Friday, 16 December 2016

Thanks to Socialism, Venezuelan Parents Giving Up Children They Can’t Feed

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Poverty in Venezuela is becoming so severe that parents are increasingly “handing children over to the state, charities or friends and family,” reports Reuters.

The nation with the world’s largest oil reserves also has at present the world’s highest inflation rate, a shrinking economy, rising joblessness, food shortages, forced Christmas sales, and currency crackdowns.

For those fortunate enough to have a job, wages average “less than the equivalent of $50 a month at black market rates,” writes Reuters. (Forget the country’s four official exchange rates, none of which even remotely reflects the bolivar’s real value.) Prices, meanwhile, are skyrocketing, putting necessities such as food and clothing beyond the reach of the growing number of poor. Given the choice between seeing their children starve to death — or, perhaps worse, get involved in unsavory activities just to eat — and turning them over to others who may be able to feed them, many parents are, with heavy hearts, opting for the latter.

Hunger is a widespread problem in Venezuela, affecting millions. Two-thirds of 1,099 households with children in Caracas told children’s rights organization Cecodap they didn’t have enough to eat, according to a survey released by the group last week.

According to Reuters:

The Caracas municipality of Sucre, which encompasses Petare, one of the region’s largest and poorest slums, has seen an “exponential” increase in parents needing help, say officials.

“The parents come in crying,” said Sucre welfare director Angeyeimar Gil.

“It’s very dramatic to see parents’ pain when saying they can no longer look after their child,” she said. “We’re seeing a lot of cases of malnutrition and children that come to hospital with scabies.”

Some parents are simply abandoning their children. Infants and toddlers have been found in bags and cardboard boxes. Recently, two mothers checked out of hospitals after giving birth without taking their babies.

A social-services center in Carirubana, a municipality on a peninsula far from Caracas, sees “more than a dozen parents plead for help taking care of their children” every day, up from about one parent per day last year, says Reuters. Maria Salas, the center’s director, said, “The principal motive now is lack of food.” The government, despite its professed compassion for the poor, has been no help.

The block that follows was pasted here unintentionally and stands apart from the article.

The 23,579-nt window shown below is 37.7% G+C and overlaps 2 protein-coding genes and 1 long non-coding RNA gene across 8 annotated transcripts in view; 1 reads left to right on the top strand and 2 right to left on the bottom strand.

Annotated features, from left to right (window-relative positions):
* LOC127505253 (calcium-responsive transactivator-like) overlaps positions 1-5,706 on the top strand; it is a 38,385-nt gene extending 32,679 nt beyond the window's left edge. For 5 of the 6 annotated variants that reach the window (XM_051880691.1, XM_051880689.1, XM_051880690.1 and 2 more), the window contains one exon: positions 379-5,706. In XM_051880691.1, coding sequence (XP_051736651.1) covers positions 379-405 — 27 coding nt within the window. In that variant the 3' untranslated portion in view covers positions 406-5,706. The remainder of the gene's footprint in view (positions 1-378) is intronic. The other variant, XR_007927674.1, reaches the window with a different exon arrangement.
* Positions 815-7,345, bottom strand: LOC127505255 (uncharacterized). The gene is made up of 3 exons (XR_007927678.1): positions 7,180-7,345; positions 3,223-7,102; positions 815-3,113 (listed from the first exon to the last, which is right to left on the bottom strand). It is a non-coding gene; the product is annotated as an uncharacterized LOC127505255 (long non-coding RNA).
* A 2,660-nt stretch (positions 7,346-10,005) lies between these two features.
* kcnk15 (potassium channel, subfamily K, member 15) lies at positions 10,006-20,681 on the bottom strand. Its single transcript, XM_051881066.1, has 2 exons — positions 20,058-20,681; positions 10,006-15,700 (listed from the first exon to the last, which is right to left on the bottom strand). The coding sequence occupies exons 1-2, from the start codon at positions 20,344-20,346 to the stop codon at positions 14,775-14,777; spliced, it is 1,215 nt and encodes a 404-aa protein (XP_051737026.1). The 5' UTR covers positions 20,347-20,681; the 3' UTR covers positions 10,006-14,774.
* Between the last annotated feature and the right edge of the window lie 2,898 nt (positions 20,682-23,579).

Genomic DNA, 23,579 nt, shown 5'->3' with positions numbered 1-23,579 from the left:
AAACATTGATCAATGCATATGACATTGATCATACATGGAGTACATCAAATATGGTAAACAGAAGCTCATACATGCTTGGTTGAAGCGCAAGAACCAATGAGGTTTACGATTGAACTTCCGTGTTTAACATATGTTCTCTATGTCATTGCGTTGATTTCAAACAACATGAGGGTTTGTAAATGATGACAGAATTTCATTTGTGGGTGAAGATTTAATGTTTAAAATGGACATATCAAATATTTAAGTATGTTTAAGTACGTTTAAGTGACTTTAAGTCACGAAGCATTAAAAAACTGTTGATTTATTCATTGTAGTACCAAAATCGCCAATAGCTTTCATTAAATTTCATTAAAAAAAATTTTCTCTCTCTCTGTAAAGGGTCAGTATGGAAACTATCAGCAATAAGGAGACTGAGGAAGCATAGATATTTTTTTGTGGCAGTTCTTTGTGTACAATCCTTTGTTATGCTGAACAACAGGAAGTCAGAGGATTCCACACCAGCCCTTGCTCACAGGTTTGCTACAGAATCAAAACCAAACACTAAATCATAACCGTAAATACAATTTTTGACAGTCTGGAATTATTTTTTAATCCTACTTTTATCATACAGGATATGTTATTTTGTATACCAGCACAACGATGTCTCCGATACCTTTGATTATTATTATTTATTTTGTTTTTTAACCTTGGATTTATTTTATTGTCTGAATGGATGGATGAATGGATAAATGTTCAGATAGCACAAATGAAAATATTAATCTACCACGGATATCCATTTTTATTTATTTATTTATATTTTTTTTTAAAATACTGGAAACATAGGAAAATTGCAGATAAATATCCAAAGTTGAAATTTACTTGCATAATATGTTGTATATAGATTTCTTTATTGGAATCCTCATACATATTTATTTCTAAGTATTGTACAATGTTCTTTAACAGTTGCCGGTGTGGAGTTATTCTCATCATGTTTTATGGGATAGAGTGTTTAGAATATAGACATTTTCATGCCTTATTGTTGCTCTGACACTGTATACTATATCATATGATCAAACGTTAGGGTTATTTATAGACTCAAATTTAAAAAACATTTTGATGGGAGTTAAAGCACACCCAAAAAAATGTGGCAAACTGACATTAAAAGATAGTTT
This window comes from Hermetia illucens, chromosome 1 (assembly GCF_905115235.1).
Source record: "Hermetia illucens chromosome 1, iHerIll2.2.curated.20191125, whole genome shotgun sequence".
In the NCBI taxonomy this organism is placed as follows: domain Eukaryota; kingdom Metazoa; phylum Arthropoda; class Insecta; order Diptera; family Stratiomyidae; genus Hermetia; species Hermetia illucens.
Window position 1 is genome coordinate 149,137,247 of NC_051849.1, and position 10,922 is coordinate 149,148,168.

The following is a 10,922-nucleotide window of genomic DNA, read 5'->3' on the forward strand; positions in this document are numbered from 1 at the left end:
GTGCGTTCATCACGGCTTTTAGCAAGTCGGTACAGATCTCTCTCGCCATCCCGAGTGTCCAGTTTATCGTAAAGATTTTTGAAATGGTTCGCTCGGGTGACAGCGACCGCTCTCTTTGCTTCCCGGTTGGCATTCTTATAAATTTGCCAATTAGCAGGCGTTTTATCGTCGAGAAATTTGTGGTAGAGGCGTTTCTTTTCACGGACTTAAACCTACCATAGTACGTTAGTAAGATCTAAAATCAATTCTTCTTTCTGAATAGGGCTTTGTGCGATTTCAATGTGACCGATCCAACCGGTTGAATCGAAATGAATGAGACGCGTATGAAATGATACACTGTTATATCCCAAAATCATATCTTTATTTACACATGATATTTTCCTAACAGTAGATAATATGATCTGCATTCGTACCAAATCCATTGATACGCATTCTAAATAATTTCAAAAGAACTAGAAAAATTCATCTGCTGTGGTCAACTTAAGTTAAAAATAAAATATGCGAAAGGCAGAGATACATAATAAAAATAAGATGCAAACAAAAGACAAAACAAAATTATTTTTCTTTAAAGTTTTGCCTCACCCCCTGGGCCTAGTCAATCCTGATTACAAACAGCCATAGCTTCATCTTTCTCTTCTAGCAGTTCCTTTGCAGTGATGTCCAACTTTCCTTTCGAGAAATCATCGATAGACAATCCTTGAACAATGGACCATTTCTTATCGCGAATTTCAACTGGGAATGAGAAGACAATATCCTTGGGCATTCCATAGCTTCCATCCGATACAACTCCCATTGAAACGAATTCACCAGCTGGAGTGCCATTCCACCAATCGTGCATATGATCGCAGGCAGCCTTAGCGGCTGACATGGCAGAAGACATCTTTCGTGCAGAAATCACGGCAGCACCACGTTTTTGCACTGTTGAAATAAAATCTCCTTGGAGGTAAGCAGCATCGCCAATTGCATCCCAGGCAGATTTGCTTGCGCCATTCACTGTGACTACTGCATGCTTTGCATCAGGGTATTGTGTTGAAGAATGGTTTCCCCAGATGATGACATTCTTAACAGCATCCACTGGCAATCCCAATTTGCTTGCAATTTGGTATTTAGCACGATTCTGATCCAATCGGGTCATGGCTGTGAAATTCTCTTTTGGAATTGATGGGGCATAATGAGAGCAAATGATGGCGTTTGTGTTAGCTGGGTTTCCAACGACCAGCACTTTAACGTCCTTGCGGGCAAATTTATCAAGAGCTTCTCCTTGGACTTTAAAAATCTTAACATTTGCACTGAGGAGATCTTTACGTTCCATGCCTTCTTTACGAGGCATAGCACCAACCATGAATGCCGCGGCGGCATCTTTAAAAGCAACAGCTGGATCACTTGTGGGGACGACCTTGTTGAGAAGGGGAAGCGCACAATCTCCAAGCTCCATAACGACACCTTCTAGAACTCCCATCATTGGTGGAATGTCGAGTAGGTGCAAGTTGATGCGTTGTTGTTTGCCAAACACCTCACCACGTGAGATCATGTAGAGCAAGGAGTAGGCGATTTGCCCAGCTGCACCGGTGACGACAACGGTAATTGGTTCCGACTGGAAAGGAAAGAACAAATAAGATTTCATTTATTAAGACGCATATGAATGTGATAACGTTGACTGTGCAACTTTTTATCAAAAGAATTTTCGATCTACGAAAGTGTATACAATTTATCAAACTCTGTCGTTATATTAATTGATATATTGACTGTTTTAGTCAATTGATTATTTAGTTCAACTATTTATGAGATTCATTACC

One of the parents who sought and received help from the center is Zulay Pulgar, a 43-year-old mother of two who lives with her five-year-old son, father, and husband in Punto Fijo, the capital of Carirubana. Pulgar’s family survives — just barely — on her father’s pension, worth $6 a month at the black-market rate. She and her husband are unemployed.

“Showing photos of her family looking plumper just a year ago, Pulgar said just one chicken meal would now burn up half its monthly income,” pens Reuters. “Breakfast is often just bread and coffee, with rice alone for both lunch and dinner.”

Pulgar’s six-year-old daughter is now in the care of her neighbor, Nancy Garcia, a 54-year-old mother of five who works in a grocery store.

“My husband, my children and I teach her to behave, how to study, to dress, to talk.... She now calls me ‘mom’ and my husband ‘dad,’” Garcia said.

Despite the pain of having given up her child, Pulgar had nothing but kind words for Garcia. Her daughter, she said, had “totally changed” for the better, including her manner of speaking. Besides, she said, “It’s better that she has another family than go into prostitution, drugs or die of hunger.” Welfare workers told Reuters that there has been an increase in the number of children begging or prostituting themselves just to survive.

Pulgar hopes to be able to take her daughter back someday but told the news agency that she “does not see her situation improving.” Such is always eventually the lot of a people living under socialism. The system imposed in the name of improving their lot invariably creates nothing but misery.

Venezuelans are learning that the hard way. Others would be wise to learn from their experience rather than chase after the chimerical “workers’ paradise” themselves — and end up having to give away their own children.

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